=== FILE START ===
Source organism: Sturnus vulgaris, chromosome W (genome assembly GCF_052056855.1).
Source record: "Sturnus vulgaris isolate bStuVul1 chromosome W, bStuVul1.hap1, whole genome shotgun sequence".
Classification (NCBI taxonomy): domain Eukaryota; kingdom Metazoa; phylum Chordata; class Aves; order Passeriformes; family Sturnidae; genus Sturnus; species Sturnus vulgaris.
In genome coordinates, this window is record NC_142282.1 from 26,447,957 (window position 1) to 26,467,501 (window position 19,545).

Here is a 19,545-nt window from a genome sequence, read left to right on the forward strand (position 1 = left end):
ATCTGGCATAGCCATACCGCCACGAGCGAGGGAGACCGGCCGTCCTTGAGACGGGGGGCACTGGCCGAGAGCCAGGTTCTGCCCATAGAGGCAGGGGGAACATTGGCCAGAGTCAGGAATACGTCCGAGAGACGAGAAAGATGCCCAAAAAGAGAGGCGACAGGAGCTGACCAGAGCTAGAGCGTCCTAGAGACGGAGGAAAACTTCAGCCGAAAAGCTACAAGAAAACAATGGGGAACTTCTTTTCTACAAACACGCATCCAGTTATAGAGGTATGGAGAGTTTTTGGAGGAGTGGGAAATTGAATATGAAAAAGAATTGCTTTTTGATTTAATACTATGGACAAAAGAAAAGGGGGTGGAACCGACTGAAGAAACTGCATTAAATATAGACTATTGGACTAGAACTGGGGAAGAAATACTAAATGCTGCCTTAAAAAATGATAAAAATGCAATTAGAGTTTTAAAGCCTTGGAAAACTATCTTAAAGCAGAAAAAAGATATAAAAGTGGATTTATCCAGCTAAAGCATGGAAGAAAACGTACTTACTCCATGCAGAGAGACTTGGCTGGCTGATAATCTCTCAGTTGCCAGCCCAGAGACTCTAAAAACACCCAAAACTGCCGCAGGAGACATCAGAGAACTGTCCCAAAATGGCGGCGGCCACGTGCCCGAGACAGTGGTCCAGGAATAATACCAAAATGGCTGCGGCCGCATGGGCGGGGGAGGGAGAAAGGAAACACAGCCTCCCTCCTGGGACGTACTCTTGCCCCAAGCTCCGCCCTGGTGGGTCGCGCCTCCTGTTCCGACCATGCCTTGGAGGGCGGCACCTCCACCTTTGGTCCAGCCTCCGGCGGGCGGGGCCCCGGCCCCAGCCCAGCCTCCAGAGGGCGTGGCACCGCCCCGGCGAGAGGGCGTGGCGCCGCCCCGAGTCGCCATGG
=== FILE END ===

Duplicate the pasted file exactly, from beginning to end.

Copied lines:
Source organism: Sturnus vulgaris, chromosome W (genome assembly GCF_052056855.1).
Source record: "Sturnus vulgaris isolate bStuVul1 chromosome W, bStuVul1.hap1, whole genome shotgun sequence".
Classification (NCBI taxonomy): domain Eukaryota; kingdom Metazoa; phylum Chordata; class Aves; order Passeriformes; family Sturnidae; genus Sturnus; species Sturnus vulgaris.
In genome coordinates, this window is record NC_142282.1 from 26,447,957 (window position 1) to 26,467,501 (window position 19,545).

Here is a 19,545-nt window from a genome sequence, read left to right on the forward strand (position 1 = left end):
ATCTGGCATAGCCATACCGCCACGAGCGAGGGAGACCGGCCGTCCTTGAGACGGGGGGCACTGGCCGAGAGCCAGGTTCTGCCCATAGAGGCAGGGGGAACATTGGCCAGAGTCAGGAATACGTCCGAGAGACGAGAAAGATGCCCAAAAAGAGAGGCGACAGGAGCTGACCAGAGCTAGAGCGTCCTAGAGACGGAGGAAAACTTCAGCCGAAAAGCTACAAGAAAACAATGGGGAACTTCTTTTCTACAAACACGCATCCAGTTATAGAGGTATGGAGAGTTTTTGGAGGAGTGGGAAATTGAATATGAAAAAGAATTGCTTTTTGATTTAATACTATGGACAAAAGAAAAGGGGGTGGAACCGACTGAAGAAACTGCATTAAATATAGACTATTGGACTAGAACTGGGGAAGAAATACTAAATGCTGCCTTAAAAAATGATAAAAATGCAATTAGAGTTTTAAAGCCTTGGAAAACTATCTTAAAGCAGAAAAAAGATATAAAAGTGGATTTATCCAGCTAAAGCATGGAAGAAAACGTACTTACTCCATGCAGAGAGACTTGGCTGGCTGATAATCTCTCAGTTGCCAGCCCAGAGACTCTAAAAACACCCAAAACTGCCGCAGGAGACATCAGAGAACTGTCCCAAAATGGCGGCGGCCACGTGCCCGAGACAGTGGTCCAGGAATAATACCAAAATGGCTGCGGCCGCATGGGCGGGGGAGGGAGAAAGGAAACACAGCCTCCCTCCTGGGACGTACTCTTGCCCCAAGCTCCGCCCTGGTGGGTCGCGCCTCCTGTTCCGACCATGCCTTGGAGGGCGGCACCTCCACCTTTGGTCCAGCCTCCGGCGGGCGGGGCCCCGGCCCCAGCCCAGCCTCCAGAGGGCGTGGCACCGCCCCGGCGAGAGGGCGTGGCGCCGCCCCGAGTCGCCATGG